Continuing to Get Stronger

Though the journey has been long and it hasn’t been easy, Vanderhagen shares that through it all he’s grown stronger mentally and physically, and truly feels he’s found his team at the MCC. He’s come to value his health, and the community that’s helped him get there. He’s learned the power of surrounding himself with people who build him up, and found joy in encouraging those around him. “The MCC provides a community close to home and it surrounds me with people I have a lot in common with,” Vanderhagen shares. “Everyone is there to better themselves and get in better shape. It’s fun after a long day to share that commonality with people — to encourage them and not only see your results but see other’s results too.”


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GLOBAL PATH Where in the world has Dena Osting been? Well, to tell you the truth — a little bit of here, there and everywhere. Her passport is filled with colorful stamps documenting her global teaching and leisure travels. In recent years she’s been working and sharing her vast educational experience and knowledge in the United Arab Emirates, specifically in Abu Dhabi, a far cry from her days growing up in Indianapolis and her more recent move back to Carmel. Osting says her work with the Carmel Clay Parks & Recreation Extended School Enrichment program and the kids she sees every day is just as rewarding as her interaction with kids on the other side of the globe. Learning, caring, collaborating, and including all is a universal language for her.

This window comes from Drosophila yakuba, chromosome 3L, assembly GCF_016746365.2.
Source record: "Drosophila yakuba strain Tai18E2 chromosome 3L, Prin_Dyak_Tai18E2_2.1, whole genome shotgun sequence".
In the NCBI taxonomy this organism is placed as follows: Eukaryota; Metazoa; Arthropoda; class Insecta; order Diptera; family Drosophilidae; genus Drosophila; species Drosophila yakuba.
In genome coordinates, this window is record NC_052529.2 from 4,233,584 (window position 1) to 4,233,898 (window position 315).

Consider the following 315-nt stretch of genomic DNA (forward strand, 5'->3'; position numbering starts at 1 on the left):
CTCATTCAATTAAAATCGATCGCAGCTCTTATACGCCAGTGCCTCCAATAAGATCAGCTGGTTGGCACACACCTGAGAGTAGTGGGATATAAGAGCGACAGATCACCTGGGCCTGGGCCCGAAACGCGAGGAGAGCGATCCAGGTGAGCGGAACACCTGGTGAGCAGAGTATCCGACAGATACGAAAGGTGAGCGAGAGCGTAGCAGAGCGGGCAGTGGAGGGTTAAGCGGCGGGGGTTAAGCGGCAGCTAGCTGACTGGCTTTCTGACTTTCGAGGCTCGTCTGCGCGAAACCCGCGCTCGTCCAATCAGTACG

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Osting’s time in the Emirates allowed for her to travel extensively when she had a break from teaching and she took full advantage of that perk traveling to China, India, Egypt, Ireland and Sri Lanka. The teacher became the student as Osting visited several different countries and experienced each of their unique cultures and physical beauty. While abroad she learned as much as she could about each of her travel destinations.

Osting earned degrees in education and special education and spent over 10 years working in Wisconsin developing programs for young children from birth to 8 years of age. In 2012, Osting was ready for a new challenge and began searching for a global teaching opportunity. She traveled to Chicago and was interviewed for a teaching position in Abu Dhabi. While many might fear such a drastic change in teaching and cultural environments, Osting embraced the adventure and the opportunity to help children, no matter where they are located or what disabilities they have, to develop the best plan for their educational progression and inclusion.